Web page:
Here’s an extract from an interview with our support line supervisor, Sam, and volunteer Molly, who recently joined us, about what it is like taking calls.

Sam Booth, Supervisor at NAPAC said:

“Our volunteers are a mix of people with direct and indirect experience of child abuse – sometimes they have no experience of this, but want to support our mission and cause. TV programmes and other coverage in recent months has really seen a spike in our activity – in terms of people offering to help and people looking for it.”

“Volunteers tell me how they feel privileged that they get to help us, and I often see volunteers grow as people which is very rewarding. We recognise the contribution of volunteers by sharing positive feedback that we receive of our service and through celebration when a volunteer takes their 100th call. People tell me that I make a good brew too and there’s always plenty of those going around!”

Sam Booth; “We value volunteers, and they know it!”

Molly Wright – Telephone Support Line Call Handler for NAPAC (The National Association of People Abused in Childhood)

How and why did you get into volunteering?

“Some time ago, I struggled with my mental health and suffered from anxiety and depression. I got better and heard of NAPAC through a friend – they said to me: “you’d be a great volunteer!”, I also remember thinking that it would be a good thing to help others.”

“I found NAPAC on Facebook and liked them. I noticed that they had some training coming up and this lead to me making an application with them. After a 6 week course provided me with everything I needed, I started volunteering in January 2017.”

Can you describe a typical day when you volunteer with your organisation?

“I volunteer for one shift a week – which lasts for about 4 hours. We arrive and are met by our lovely supervisors – Sam and Rosie, who have a brief chat with us and update us about anything we need to be aware of when handling telephone calls.”

“Then, I login to the system and make sure I have information sheets close by that are about other organisations and sources of support. I wait for the calls to come in.”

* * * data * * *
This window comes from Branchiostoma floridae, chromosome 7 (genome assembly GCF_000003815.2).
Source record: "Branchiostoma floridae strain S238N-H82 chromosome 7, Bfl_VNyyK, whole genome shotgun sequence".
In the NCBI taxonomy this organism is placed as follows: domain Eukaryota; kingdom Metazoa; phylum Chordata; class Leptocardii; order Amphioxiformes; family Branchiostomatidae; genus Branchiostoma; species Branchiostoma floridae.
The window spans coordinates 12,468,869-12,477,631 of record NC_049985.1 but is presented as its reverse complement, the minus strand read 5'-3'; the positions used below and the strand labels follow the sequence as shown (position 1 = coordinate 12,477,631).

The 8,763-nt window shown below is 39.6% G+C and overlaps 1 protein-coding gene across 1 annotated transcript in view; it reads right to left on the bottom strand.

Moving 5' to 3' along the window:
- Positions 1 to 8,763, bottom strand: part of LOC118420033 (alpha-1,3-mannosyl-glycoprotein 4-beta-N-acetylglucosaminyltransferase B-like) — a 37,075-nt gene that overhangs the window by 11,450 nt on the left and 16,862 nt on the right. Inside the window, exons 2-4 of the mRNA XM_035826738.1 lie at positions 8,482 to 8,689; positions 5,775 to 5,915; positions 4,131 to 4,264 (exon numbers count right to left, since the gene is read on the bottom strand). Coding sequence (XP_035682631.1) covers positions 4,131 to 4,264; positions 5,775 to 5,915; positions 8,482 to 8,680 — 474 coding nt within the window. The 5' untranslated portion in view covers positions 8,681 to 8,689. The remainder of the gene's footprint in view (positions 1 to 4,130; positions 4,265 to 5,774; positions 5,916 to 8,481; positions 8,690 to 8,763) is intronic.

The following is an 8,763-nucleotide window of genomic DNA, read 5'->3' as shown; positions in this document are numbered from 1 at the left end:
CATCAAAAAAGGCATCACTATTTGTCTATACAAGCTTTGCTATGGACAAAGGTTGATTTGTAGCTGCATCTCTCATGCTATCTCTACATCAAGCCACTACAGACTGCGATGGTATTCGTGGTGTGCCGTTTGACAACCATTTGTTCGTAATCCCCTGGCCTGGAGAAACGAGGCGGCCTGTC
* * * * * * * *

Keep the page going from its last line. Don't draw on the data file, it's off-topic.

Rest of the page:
“When someone calls NAPAC, we do what we can; we listen and be there for them, we offer reassurance and information to support them – it’s so rewarding when someone says (at the end of a call), ‘thanks for your help’.”

“The call ends, where my supervisor will talk everything through with me and offers support – I then wait for another call to come in – today, I took 9 phone calls.”

What do you enjoy most about volunteering?

“People call NAPAC with no one to turn to – it’s such a privilege to be that person that someone looks to for care and support. Volunteering has helped me grow as a person, and I’ve developed keys skills such as empathy and I feel like I have boosted my own confidence.”

“I remember speaking with someone who was extremely distressed – to the point where I was worried that they were in danger. 30 minutes later – after speaking with me, they were laughing and joking – they even said that they ‘loved me’, which was nice!”

Molly Wright; “Volunteering has made me more confident in myself, and it has helped give me direction when thinking about the career I’d like to consider (counselling).”

What advice would you give to other people that want to volunteer?

“I’d say, if you have spare time and if you want to help someone, you should go for it – you’re spreading the love!”

Sam on Molly:

“Molly is fantastic and has a lovely, unique way with survivors. She’s understanding and creates a sense of ‘I’m here, I’m listening and I care’.”

If you’d like to join our team of volunteers in Stockport, we’d love to hear from you.

The full article is on www.manchestercommunitycentral.org

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